Classroom lessons aligned with North Dakota’s K-12 Education Content Standards remain defensible, even if they teach students truthful information about the long history of slavery and racism in the U.S.

What curricula or pedagogical approaches are clearly prohibited?

As always, you should never teach that any race or sex is inherently superior to another race or sex.

The law prohibits “instruction relating to critical race theory” which the law defines as “the theory that racism is not merely the product of learned individual bias or prejudice, but that racism is systemically embedded in American society and the American legal system to facilitate racial inequality.”

What if my students ask about current events that raise issues of structural or systemic racism?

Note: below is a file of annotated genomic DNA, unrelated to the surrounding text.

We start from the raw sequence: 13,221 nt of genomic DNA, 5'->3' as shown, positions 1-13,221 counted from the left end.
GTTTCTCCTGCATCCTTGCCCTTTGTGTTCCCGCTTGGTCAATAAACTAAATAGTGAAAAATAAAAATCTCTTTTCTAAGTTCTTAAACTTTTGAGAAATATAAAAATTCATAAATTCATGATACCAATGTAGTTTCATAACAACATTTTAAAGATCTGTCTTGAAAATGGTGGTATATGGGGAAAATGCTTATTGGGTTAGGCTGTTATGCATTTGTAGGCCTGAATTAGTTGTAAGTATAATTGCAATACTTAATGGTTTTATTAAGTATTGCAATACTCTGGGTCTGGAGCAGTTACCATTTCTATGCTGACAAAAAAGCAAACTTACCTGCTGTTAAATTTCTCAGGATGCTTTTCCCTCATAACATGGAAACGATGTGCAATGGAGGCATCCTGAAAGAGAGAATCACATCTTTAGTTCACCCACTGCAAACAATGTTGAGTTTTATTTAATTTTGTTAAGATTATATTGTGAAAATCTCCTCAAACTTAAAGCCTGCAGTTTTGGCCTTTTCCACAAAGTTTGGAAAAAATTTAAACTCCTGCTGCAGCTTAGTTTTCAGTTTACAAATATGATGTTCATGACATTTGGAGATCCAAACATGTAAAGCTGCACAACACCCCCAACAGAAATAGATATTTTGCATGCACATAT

As an educator, you know how to handle challenging questions in professional and age-appropriate ways. If you are planning a classroom lesson about a current event or controversial topic that also involves discussion of race or racism, be sure your curriculum is age-appropriate and aligned with state standards and past practice. You may also consider notifying or getting approval from your school principal or administrator if a particular instructional approach is likely to be controversial in your classroom or the community.

What if there is a racial incident in the school?

The law does not relieve school districts or schools of their obligations under federal and state law to enforce anti-bullying, anti-harassment, and nondiscrimination policies in schools.

Your school district likely has a policy in place to address race-based incidents. Provided you are responding to the incident in a way that is in line with that policy, your conduct should be protected.